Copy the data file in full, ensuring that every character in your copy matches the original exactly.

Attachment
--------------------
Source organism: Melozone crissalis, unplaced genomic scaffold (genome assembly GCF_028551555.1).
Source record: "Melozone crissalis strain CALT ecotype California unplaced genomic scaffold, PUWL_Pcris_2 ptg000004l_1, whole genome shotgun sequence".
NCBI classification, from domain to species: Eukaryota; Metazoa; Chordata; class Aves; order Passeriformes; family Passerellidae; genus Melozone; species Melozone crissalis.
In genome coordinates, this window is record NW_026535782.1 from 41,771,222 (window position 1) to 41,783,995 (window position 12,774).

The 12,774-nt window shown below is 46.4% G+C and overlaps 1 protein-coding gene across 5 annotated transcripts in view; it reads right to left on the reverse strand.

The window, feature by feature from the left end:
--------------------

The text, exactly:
Source organism: Melozone crissalis, unplaced genomic scaffold (genome assembly GCF_028551555.1).
Source record: "Melozone crissalis strain CALT ecotype California unplaced genomic scaffold, PUWL_Pcris_2 ptg000004l_1, whole genome shotgun sequence".
NCBI classification, from domain to species: Eukaryota; Metazoa; Chordata; class Aves; order Passeriformes; family Passerellidae; genus Melozone; species Melozone crissalis.
In genome coordinates, this window is record NW_026535782.1 from 41,771,222 (window position 1) to 41,783,995 (window position 12,774).

The 12,774-nt window shown below is 46.4% G+C and overlaps 1 protein-coding gene across 5 annotated transcripts in view; it reads right to left on the reverse strand.

The window, feature by feature from the left end: